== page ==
The Fanzine-Taping Service for Blind and Print Handicapped Readers

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See also: Sound Tape, Fanzine Library, The National Library Service for the Blind and Physically Handicapped
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The Fanzine-Taping Service for Blind and Print Handicapped Readers was run by Janice St. Clair and Marcia Nigro beginning around 1992. It was a non-profit service that assembled a library of master tapes for the use of print-impaired fans, who otherwise would not be able to access fan fiction. The process was to ask zine writers for permission and have fans read these zines onto tape, much like podfic today.

flyer, click to read

After getting permission from a zine publisher, fiction from that zine was then recorded by a fan onto an audio cassette. That audio cassette would then become part of a library from which would be used to make other tapes. These tapes would be sold at cost to fans who'd requested them. To help ensure that only eligible fans would utilize these tapes, they were recorded in such a way that they would sound like gibberish on normal cassette players, rather than the cassette players sight-impaired fans received from the government. Sighted fans recored the fiction on regular machines, and the Janice and Marcia re-mastered the tapes for the special machines.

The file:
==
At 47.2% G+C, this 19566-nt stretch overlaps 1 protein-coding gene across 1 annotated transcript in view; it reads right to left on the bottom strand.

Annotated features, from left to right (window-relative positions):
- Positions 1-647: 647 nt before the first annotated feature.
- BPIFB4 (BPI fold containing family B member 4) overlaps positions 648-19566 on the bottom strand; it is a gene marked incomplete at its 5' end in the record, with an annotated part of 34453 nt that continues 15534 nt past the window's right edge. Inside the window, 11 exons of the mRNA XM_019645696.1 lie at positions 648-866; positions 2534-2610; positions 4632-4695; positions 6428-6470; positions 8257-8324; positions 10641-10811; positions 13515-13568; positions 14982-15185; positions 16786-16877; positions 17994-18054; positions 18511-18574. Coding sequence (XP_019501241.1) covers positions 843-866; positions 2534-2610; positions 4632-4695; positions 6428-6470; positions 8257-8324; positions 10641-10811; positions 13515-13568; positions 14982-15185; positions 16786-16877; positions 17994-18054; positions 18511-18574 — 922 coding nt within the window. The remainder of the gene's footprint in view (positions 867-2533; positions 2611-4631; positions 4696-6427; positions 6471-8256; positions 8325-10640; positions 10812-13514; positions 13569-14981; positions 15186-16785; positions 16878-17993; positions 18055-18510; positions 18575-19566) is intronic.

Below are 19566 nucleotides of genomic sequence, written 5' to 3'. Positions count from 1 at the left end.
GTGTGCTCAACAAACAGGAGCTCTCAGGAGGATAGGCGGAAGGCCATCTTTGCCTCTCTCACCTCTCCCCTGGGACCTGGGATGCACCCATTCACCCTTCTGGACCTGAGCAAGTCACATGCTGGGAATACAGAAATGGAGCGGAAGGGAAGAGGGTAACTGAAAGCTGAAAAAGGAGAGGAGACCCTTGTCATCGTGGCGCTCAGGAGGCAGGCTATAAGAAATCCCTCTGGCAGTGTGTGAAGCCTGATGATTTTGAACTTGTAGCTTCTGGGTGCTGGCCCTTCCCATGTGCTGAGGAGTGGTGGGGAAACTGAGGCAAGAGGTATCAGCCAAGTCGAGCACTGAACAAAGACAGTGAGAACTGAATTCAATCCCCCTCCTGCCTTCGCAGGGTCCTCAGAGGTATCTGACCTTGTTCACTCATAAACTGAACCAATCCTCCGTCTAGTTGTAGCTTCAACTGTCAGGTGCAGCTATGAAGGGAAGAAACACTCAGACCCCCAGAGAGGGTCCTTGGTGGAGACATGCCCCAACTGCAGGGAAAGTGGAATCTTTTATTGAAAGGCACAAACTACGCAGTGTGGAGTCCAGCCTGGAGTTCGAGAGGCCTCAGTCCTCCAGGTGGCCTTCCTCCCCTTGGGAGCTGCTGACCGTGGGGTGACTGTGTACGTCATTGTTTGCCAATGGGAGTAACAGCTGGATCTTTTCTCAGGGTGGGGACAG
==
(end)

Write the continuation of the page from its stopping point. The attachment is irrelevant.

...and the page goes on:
From an ad in The Monthly in 1996: "This is a non-profit service operated out-of-pocket by two longtime fans, one sighted, one blind. If you know someone who might benefit from our service, please pass the word. If you write or publish fanfic, please send us written permission to record your work for those without access to print. If you are interested in volunteering to tape zines, please send SASE."

In 1994, the taping service had completed several projects:
"As of this printing, the taping service has received permission from 64 fan authors/editors in 18 fandoms to record their zines and stories. We received over 45 inquiries from interested volunteers, and have received 10 audition tapes. 5 volunteers are currently taping zines for us. We have 7 zines-on-tape ready to distribute and have several more in progress. By [August 1993] our ad is due to appear in a national Braille publication. We urge fans to tell us of other ways we might spread the word. We are not in any computer nets, and would appreciate members putting our notices on computer bulletin boards."[1]

In 1995, the service had some financial issues and wrote a notice in Media Monitor #10: "Does your fan group do charity fundraising? If so, [our service] needs your help! We are a fan-run, non-profit service, funded through fan support. Equipment failure has put a temporary halt to processing tapes, and we need sponsors for the estimated $200 rpair of our two broken, specially modified, crucial machines. Individual donations are also very welcome! Pending resumption of service, both potential consumers and volunteer readers are invited to file SASEs. Print, Braille, or taped inquires welcome."

Similar Services

References

  1. Subject: Fw: zine taping post to Lysator by Sandra K. on April 28, 1994.
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